Like Jeremiah, religious are called to embrace a vocation that is a cry of God’s heart to the world. The very public vows of religious men and women illustrate the life and its potential. Obedient, they wait on God’s word to fill their hearts and minds and move them to action; poor, they embrace the needs of others; chaste, they are to be lovers of humanity as God is the lover of humanity. Radically committed to a vocation to be “word” of the Word that is Jesus, religious and religious institutes follow Christ in accord with their particular charism. The courage necessary to live that life of following Christ remains the ability to live integrity in context -- to live the charism of a particular institute, embracing a life of witness to the overarching groan of love God has for all creation.

Solitary and communal

It is almost a redundancy to state that the living of such a life will create its own tensions. If religious life is to be lived with integrity, the religious vocation is one that of its nature is to speak the word of God in season and out of season. It is a life that must of necessity challenge the human systems of religion and culture, which can bend out of shape and thus undermine the essential vocation of all of humanity to be made one in the heart of God. It is a life vowed by public commitment to let my heart be seduced by God in order that I may be a word to the nations. It is both a solitary and communal vocation and is, I believe, the vocation of the few not of the many.

This is not to say that religious are “special.” They are not. They are simply human beings who have been drawn by their God into a relationship of service, a service that is uncompromisingly directed by the belief that God, in the words of Abraham Heschel, “is compassion not compromise; justice though not inclemency.” The purpose of the vocation is, in some ways, to be unbearably extremist, overwhelmed by the grandeur of the divine permeating through all things and enlivening all things. It is a life of proclamation -- a testimony to the overpowering desire God has for humanity. It is a vocation to intimacy with God, to being an emissary of God through word and deed and witness: It is a vocation to lay down a life that others might have life and have it to the full.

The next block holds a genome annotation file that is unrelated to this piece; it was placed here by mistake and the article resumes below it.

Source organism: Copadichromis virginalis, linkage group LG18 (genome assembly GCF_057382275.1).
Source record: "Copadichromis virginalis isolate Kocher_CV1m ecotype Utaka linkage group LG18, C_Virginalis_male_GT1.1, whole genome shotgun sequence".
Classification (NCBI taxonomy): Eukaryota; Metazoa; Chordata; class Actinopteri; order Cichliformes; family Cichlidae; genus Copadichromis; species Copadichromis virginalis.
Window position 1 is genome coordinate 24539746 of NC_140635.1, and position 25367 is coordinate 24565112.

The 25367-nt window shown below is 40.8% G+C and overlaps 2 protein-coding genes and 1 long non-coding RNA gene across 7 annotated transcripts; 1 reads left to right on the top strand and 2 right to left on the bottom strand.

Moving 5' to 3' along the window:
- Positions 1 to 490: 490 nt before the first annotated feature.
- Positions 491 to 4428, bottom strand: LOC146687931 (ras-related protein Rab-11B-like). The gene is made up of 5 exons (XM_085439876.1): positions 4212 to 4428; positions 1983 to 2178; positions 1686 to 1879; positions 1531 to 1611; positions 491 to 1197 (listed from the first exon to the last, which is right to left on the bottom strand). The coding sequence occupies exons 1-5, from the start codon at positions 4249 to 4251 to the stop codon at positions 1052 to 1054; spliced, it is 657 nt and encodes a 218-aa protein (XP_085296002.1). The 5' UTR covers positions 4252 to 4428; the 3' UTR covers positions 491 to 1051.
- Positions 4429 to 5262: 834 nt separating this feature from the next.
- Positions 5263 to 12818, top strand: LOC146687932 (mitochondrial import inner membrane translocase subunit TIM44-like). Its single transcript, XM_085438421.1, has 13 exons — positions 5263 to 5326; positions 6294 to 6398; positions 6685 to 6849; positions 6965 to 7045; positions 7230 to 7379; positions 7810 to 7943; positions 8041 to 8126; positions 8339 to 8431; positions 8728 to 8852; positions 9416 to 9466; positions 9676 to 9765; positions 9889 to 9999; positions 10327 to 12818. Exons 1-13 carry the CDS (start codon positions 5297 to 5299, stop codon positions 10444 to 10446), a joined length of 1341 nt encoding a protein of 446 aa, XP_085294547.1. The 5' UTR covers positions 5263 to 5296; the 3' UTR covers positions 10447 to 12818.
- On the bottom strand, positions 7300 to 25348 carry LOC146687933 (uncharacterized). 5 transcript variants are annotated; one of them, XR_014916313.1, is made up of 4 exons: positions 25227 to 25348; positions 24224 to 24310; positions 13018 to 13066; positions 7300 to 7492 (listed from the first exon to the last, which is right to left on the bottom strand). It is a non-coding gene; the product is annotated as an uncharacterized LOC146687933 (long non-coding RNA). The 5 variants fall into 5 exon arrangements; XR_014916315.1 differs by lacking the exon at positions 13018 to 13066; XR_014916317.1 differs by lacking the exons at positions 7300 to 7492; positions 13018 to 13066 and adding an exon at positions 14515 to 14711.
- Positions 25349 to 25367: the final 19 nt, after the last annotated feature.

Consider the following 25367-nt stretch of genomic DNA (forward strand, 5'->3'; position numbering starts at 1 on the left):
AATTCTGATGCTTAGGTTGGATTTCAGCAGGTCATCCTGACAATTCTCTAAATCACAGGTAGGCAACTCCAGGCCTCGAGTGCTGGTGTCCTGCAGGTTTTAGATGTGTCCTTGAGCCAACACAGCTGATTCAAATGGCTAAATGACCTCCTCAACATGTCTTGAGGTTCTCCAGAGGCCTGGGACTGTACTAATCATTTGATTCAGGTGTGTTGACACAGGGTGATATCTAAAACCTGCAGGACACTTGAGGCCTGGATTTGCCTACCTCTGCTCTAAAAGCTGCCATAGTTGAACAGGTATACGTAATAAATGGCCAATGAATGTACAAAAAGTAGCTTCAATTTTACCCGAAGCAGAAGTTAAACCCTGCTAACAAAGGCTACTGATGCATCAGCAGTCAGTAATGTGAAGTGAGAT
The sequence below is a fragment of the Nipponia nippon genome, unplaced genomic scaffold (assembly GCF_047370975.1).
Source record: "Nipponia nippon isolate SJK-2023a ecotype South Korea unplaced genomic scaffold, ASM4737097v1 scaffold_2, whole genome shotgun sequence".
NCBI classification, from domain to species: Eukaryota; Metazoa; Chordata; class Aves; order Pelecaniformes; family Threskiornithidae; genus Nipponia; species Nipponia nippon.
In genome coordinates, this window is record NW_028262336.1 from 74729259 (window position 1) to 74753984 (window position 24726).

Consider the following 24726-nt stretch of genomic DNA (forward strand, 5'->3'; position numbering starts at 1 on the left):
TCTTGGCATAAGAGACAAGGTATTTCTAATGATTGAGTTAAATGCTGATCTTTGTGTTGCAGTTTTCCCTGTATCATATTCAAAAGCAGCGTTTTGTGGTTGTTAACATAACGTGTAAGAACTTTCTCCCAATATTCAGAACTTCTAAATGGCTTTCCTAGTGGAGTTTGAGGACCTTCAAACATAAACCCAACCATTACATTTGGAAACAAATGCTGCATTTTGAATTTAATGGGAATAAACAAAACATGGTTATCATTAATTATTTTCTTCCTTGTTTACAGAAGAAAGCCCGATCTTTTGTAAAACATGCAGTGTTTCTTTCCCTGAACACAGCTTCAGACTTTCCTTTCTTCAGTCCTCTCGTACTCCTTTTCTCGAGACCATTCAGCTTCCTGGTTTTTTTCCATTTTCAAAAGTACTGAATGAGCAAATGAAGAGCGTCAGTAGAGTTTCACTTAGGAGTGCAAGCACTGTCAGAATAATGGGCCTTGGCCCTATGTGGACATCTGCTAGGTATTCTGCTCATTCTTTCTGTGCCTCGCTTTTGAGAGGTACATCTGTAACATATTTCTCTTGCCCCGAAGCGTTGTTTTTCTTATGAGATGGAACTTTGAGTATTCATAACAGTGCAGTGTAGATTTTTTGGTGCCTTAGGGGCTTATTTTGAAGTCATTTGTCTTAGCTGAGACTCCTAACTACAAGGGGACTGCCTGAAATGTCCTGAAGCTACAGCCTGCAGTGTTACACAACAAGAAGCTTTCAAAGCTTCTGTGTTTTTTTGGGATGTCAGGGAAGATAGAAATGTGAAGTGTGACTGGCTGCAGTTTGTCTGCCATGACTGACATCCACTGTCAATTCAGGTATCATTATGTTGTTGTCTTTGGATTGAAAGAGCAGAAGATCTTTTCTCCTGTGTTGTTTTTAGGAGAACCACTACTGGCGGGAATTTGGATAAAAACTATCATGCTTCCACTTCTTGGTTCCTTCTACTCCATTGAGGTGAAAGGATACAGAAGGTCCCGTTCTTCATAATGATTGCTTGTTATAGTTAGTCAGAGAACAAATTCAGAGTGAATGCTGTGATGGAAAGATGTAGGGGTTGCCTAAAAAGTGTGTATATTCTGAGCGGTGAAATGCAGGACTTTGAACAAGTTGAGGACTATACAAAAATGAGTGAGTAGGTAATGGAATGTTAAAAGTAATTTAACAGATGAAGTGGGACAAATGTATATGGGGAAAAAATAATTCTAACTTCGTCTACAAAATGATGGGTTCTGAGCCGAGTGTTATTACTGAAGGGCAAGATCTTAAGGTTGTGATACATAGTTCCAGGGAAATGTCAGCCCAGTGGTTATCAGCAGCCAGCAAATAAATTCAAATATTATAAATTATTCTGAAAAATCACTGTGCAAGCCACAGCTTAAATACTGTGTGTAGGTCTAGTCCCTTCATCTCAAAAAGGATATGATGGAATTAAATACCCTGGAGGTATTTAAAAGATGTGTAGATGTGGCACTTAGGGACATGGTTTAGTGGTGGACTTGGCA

Historically, the world has never really loved its prophets, and it is small wonder that religious life and religious orders are often seen as subversive systems within structures. It is a life fraught with tension and one that others will attempt to constrain from assuming radical faithfulness to its fundamental mission. Small wonder too that few will embrace the call to live such a life of sympathy and communion with God and with God’s longing for humanity. Sharing God’s own compassion, religious men and woman are also called to an extreme sensitivity to human suffering and are challenged to break the barriers that cause it. It is a calling to live on the edge uncompromised, to embrace the utter intimacy and essential loneliness of the prophetic life, and there are relatively few who are prepared to live that loneliness and terrible beauty.

But, for all that, I believe the future of religious life is assured. God will continue to call unlikely heroes to be words of love, challenge and hope for the world. Ordinary men and women will continue to courageously embrace their call to live out the creative tension of God’s longing for peace, justice and love in the land, while standing against their own very human desires for success, privilege, harmony and/or acceptance.

If “Star Wars” and its Jedi knights were a product of a filmmaker’s imaginative quest for ultimate meaning, the fact is that religious life will always utter its own word about the creative longing and compassion of God for truth, justice and love in the very real world we inhabit.

Sr. Elizabeth A. West is a member of the Australian Province of the Little Company of Mary. She is the retreat director for the Overdale Retreat Centre in Harefield, Australia. Her e-mail address is ewest@lcm.org.au

National Catholic Reporter, February 23, 2001